School Library Journal
With Brooks (coauthor of Shirley Verrett's autobiography, I Never Walked Alone), Evans here recounts his career as alto saxophonist for many of the most important African American musicians of the jazz, swing, and rhythm and blues eras of the early to mid-20th century. Active between 1939 and 1965, Evans played for such performers as Billie Holiday, Lionel Hampton, Louis Armstrong, Charlie Parker, and Cab Calloway, and he recounts his performances and travels from Pensacola, FL, where he learned to play, to later tours with Lionel Hampton in Paris and Tel Aviv. Telling his story, Evans draws the reader into the lives, venues, destinations, and experiences of this musical time period. He also describes his role as a music executive and entrepreneur after his performing career under Ray Charles's Tangerine label. Including many rare and historical photographs and forewords by Tavis Smiley and Bill McFarlin (executive director, International Association of Jazz Educators), this is appropriate for any public or academic library.
Bradford Lee Eden
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Charming, straightforward autobiography of one of the great, unheralded figures in jazz and R&B. A well-respected saxophonist for Louis Armstrong, Billie Holiday, Charlie Parker and Lionel Hampton, among others, Evans enjoyed a reputation for dependable, no-nonsense craftsmanship that provided him with a steady career remarkable for its longevity. (And flexibility: When the music business no longer provided enough of a living, he went to college and got a graduate degree at age 58 in 1974, then took a civil-service job with the state of New Jersey.) From his youth in the middle-class African-American neighborhoods of Pensacola, Fla., to his gigs in the house bands of New York's Apollo Theater and Savoy Ballroom, to the creation of his own record label in the 1960s, Evans's story serves as a history of American popular music and of the African-American experience during the mid-20th century. In many ways, his book provides a fitting counterbalance to the slew of tempestuous musical biographies that recount familiar tales of meteoric rises and tragic falls. While he kept his distance from the poor choices made by many better-known artists, Evans remained close enough to see the toll taken by alcohol and heroin on such colleagues as Holiday and Parker, both of whom he recalls with great respect and fondness. The lives of such figures have been mythologized elsewhere, but Evans gives the reader a fresh look at legends like Hampton and Armstrong, depicting them as working musicians rather than romanticized historical figures. His narrative is brought forth clearly and pleasurably, although perhaps too simplistically, by admiring coauthor Brooks (African American Studies andAnthropology/Virginia Commonwealth Univ.). Lightweight forewords by Tavis Smiley and Bill McFarlin trade in adulatory superlatives that would probably embarrass their modest, down-to-earth subject. With the grace and directness of a beloved grandparent, Evans captures both the rarified and mundane aspects of a life in music.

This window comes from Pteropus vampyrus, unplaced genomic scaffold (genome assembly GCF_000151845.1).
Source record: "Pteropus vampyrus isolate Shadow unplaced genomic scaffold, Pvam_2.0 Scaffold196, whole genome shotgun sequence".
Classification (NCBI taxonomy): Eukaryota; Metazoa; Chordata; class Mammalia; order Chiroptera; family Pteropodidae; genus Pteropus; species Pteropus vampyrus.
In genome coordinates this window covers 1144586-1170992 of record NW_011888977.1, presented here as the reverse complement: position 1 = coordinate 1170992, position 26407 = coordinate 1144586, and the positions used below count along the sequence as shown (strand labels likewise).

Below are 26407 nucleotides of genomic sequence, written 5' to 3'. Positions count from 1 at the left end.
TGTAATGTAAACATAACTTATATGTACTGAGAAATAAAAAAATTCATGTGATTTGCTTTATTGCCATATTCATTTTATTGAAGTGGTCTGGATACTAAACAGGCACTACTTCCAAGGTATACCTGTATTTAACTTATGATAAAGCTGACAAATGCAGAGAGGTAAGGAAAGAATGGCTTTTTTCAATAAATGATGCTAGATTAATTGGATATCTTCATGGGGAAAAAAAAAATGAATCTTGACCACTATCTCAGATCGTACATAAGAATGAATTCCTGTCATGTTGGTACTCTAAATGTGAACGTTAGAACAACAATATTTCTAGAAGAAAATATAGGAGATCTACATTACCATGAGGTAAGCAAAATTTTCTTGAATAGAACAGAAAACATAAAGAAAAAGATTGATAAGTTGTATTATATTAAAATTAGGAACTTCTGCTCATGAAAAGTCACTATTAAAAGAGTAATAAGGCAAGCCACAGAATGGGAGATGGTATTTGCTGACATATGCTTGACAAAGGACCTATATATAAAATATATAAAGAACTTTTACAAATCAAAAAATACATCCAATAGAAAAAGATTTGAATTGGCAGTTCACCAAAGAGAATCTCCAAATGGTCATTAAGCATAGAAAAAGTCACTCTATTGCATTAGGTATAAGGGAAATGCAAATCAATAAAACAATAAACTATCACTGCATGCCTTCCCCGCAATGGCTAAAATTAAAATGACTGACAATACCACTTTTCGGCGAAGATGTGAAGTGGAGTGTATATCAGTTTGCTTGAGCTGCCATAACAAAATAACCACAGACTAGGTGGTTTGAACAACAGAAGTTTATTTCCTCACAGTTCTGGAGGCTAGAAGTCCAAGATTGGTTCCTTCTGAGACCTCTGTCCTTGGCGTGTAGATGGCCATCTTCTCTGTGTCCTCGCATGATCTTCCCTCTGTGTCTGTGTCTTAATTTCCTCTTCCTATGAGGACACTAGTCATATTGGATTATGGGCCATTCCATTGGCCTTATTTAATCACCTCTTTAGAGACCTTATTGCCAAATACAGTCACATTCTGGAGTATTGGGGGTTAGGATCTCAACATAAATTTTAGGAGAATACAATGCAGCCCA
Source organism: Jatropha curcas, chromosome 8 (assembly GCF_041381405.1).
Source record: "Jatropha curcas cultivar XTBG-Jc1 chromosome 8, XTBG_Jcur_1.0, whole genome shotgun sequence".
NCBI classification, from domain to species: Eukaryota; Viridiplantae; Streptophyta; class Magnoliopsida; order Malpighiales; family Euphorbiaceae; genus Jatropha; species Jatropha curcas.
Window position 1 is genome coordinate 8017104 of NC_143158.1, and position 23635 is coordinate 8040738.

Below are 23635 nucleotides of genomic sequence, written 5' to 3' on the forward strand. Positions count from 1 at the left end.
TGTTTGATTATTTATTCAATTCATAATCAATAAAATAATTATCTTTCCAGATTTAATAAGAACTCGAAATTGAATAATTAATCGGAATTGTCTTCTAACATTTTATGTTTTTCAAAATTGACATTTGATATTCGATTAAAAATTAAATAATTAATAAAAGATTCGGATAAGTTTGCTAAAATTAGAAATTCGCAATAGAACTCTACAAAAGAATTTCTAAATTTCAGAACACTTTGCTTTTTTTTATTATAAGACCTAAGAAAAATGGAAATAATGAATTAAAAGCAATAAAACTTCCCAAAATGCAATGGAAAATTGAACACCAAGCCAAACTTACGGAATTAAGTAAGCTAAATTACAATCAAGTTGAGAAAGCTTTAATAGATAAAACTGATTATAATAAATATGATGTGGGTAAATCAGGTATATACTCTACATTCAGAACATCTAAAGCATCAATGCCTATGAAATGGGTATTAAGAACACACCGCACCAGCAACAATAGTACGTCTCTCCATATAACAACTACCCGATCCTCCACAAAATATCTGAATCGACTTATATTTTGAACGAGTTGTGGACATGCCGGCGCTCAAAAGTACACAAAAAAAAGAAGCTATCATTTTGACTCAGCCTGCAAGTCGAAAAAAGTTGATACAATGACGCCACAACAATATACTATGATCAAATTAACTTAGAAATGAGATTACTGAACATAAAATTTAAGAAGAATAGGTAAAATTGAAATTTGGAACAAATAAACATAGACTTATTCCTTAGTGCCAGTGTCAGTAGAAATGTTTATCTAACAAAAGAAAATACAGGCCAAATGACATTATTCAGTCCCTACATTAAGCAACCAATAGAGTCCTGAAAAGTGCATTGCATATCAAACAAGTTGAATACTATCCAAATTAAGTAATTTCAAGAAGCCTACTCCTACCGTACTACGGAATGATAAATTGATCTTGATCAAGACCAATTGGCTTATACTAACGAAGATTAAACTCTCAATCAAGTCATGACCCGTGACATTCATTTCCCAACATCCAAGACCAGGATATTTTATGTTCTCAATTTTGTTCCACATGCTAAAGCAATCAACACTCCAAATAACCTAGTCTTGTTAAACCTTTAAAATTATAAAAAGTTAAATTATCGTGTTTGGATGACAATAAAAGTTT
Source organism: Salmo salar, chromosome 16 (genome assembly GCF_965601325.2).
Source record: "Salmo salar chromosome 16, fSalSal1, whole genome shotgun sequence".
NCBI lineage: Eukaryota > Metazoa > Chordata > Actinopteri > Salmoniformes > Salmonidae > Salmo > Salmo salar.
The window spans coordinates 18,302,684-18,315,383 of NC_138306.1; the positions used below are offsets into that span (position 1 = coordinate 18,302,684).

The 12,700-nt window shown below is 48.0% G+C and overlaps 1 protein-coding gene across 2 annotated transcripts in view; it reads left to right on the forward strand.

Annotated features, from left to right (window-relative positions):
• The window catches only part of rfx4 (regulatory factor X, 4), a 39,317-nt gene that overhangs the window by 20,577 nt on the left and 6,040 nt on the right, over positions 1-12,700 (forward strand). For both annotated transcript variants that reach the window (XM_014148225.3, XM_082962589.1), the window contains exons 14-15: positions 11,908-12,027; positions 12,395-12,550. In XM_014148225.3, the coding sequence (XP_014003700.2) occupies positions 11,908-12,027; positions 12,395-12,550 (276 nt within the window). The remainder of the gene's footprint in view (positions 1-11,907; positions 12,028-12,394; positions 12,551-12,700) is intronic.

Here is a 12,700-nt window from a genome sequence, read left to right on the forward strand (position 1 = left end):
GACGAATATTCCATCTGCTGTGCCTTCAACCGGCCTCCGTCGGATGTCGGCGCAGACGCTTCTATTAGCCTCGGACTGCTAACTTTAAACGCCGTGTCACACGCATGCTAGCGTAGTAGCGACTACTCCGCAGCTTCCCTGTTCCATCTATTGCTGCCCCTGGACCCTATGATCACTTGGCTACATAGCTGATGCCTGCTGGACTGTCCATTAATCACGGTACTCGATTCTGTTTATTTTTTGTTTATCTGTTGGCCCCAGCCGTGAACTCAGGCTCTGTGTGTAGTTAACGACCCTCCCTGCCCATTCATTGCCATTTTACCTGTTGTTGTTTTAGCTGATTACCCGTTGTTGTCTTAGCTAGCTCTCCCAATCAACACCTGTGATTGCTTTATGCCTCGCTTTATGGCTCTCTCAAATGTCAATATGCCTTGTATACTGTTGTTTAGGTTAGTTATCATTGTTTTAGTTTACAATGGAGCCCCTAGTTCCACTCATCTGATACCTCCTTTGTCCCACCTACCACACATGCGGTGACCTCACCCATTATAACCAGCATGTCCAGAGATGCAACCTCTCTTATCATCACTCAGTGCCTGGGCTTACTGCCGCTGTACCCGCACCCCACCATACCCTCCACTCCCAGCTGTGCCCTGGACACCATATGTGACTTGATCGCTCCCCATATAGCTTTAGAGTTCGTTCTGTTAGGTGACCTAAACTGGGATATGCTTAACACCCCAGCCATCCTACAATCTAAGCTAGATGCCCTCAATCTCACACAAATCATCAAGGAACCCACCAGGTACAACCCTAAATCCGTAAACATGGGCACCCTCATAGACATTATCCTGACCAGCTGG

From the Publisher
“For every Armstrong or Ellington or Charlie Parker, there were countless musicians, their names unknown even to jazz fans, whose skill gave jazz the solid foundation it needed. In Follow Your Heart, jazz journeyman Joe Evans, now in his 90s, presents the story of the sideman, the unsung hero of the golden age of jazz, someone who could read music, learn new tunes quickly, take solos if necessary and swing all the time. . . . Thank you, Mr. Evans, not just for the music you made, but for the man you are.”The Washington Times
"Saxophonist Joe Evans' uncanny memory of his six-plus decades working alongside the legends and lesser-known heroes of jazz and R&B would be enough to make Follow Your Heart essential reading for serious students of American popular music. But this book does more than collect personal tales from an earlier cultural era. Evans crafts a funny, heartbreaking, and insightful account of living through the violence of Jim Crow segregation, shady business dealings, and the hazards of life on the road."Aaron Cohen, Associate Editor, DownBeat
"One of the best autobiographies that I have read in many years. Cleverly constructed and extremely well written, this phenomenal book gives a unique perspective into American music history through the challenges, trials, and accomplishments of one of the most underappreciated giants of the American music scene."Emmett G. Price III, author of Hip Hop Culture
"A personal, first-hand account of the many luminaries of black music whom Evans encountered during his lifetime. Through its thick, invaluable descriptions of jazz culture, Follow Your Heart is loaded with important occurrences in the development of African American musicnamely jazz and rhythm and bluesfrom the 1920s throughout the 1970s."Cheryl L. Keyes, author of Rap Music and Street Consciousness